The best beaches in St. John are along the island’s north shore. If you have your own car, we recommend visiting the south side beaches too.
- 🤿 Trunk Bay: printed on most postcards departing St. John, the most famous beach in Virgin Islands National Park features an underwater snorkel trail.
- 🏝️ Cinnamon Bay Beach: turquoise waters lap the white sand shoreline of this tropical paradise.
- 🏖️ Salt Pond Bay Beach: Hike-in to this secluded beach on the south side of the National Park.
- 🐚 Jumbie Beach: A small, intimate sandy shore away from the crowds of popular beaches nearby.
- 🌊 Maho Bay Beach: the most lively beachfront in the National Park with food trucks, rum huts, watersport rentals, and wild donkeys.
🏖️ Want more beaches in the US Virgin Islands? After you explore St. John, hop one island over to discover the best beaches on St. Thomas.
You can snorkel in any of the sheltered bays in the Virgin Islands National Park and expect to see something. But a few are much better than the others:
- 🐢 Maho Bay: this popular beachfront is the best site to snorkel with sea turtles in the US Virgin Islands.
- 🤿 Trunk Bay: a short swim from shore is a small islet surrounded by colorful coral featuring an underwater snorkel trail.
- 🌱 Hurricane Hole: just outside of Coral Bay is a series of small mangrove-lined bays. These spots are the only place to snorkel a mangrove ecosystem in the US Virgin Islands.
- 🌊 Little Lameshur Bay: the right side of this south shore bay is teeming with an incredible amount of biodiversity.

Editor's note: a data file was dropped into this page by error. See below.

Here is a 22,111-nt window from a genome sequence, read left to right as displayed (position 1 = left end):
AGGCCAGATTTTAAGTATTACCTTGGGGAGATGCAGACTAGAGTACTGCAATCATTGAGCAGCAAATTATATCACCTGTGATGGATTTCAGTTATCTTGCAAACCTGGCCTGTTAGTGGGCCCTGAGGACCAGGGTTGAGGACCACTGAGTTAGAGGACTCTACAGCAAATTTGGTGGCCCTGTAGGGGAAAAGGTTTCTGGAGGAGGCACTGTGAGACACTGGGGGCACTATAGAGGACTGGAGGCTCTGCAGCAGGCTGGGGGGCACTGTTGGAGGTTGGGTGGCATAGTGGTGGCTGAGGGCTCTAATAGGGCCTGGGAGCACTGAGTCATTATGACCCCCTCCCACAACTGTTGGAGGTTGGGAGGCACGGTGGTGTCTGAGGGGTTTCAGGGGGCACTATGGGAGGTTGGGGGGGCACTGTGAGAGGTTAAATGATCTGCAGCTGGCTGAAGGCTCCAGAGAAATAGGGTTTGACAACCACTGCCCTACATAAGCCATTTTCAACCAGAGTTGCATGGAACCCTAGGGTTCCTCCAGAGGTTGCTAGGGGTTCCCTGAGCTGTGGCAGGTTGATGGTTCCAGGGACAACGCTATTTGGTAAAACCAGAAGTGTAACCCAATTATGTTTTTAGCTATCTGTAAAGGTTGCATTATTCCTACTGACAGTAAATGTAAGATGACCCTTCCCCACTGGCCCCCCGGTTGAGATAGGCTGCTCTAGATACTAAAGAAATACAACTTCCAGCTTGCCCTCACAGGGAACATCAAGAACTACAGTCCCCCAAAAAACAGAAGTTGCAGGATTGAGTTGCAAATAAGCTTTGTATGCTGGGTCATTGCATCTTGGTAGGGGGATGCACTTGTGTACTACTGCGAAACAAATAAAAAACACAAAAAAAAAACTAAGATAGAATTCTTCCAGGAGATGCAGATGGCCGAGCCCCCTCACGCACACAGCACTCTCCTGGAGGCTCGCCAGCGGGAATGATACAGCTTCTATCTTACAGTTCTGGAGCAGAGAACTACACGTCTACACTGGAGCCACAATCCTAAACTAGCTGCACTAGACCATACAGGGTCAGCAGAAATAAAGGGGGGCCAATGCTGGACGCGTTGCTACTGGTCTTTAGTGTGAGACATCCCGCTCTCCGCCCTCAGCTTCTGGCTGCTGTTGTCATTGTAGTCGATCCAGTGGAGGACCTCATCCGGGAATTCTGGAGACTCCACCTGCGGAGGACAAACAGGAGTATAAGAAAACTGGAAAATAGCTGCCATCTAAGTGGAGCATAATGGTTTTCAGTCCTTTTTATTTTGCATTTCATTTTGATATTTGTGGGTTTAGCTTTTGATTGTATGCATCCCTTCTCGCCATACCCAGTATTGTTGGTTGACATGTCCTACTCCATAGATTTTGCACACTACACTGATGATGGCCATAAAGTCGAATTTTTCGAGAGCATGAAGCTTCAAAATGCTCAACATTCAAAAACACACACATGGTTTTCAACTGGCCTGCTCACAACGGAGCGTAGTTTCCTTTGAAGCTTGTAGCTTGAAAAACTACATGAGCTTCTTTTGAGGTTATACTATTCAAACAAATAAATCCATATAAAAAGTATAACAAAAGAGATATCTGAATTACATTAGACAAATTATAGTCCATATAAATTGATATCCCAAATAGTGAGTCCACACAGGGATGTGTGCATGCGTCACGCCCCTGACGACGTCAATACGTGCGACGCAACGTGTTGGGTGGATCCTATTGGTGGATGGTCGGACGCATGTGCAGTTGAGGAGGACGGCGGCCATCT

- 🏝️ Waterlemon Cay: this small islet in the northeast corner of Leinster Bay has possibly the healthiest coral reefs on St. John.
📚 Related Reading: We love snorkeling, but the rest of St. John has more pretty fun things to do too!
Ruins and History
At one point, much of the park land was used for the production of sugar cane. Today, the remnants of the Danish Colonial Sugar Plantations are still found peppered throughout the National Park.
- 🏭 Reef Bay Sugar Mill: Industrial revolution-era machinery is infused throughout the halls of this scenic factory.
- 📜 The Petroglyphs: Ancient symbols from the island’s first indigenous culture, the Taino, are carved into a rock face along Reef Bay Trail.
- 🏛️ Annaberg Sugar Plantation: Wandering the grounds of the park’s largest plantation provides a glimpse into the unique island history of the region.
- 🏖️ Peace Hill Windmill: A short hike easily accessed from Cruz Bay leads to a stunning windmill overlooking the beautiful north shore beaches.
I’ve explored Virgin Islands National Park by land and by sea, and I must say, both offer wildly different experiences, sights, and sounds.
- 🛥️ Seas the Day: stop at the floating taco stand, Lime Out, after snorkeling in the bays of St. John’s northside.
- ⛵ Sonic Charters: select your pick-up location before departing on a day-long excursion circumnavigating St. John.
- 🏴☠️ Stormy Pirates: leaving from Red Hook on St. Thomas, this fleet of boats specializes in small group outings into the National Park.
Cinnamon Bay Campground
After a years-long hiatus (2017 to 2022), camping has returned to Virgin Islands National Park! Cinnamon Bay Campground is open for business!
The grounds of Cinnamon Bay offer a breakfast cafe, food trucks, and watersports rentals with kayaks, paddleboards, and snorkel gear. Visitors can bring their own tent to set up on a raised platform or choose to stay in an eco-tent or small cottage. Make your reservation far in advance!
History of St. John and Virgin Islands National Park
AD 1200 to 1500 – The Taino inhabit most of the Caribbean, including St. John and the present-day Virgin Islands National Park. Petroglyphs from their culture are found along Reef Bay Trail.
1493 – Columbus arrived at nearby St. Croix and sailed near other islands including St. John, naming them “Eleven Thousand Virgins”. Additionally, Columbus introduces sugar cane to the region.
The Danish West Indies
1671 – St. Thomas is taken under Danish control.
1675 – The governor of St. Thomas stakes claim to nearby St. John.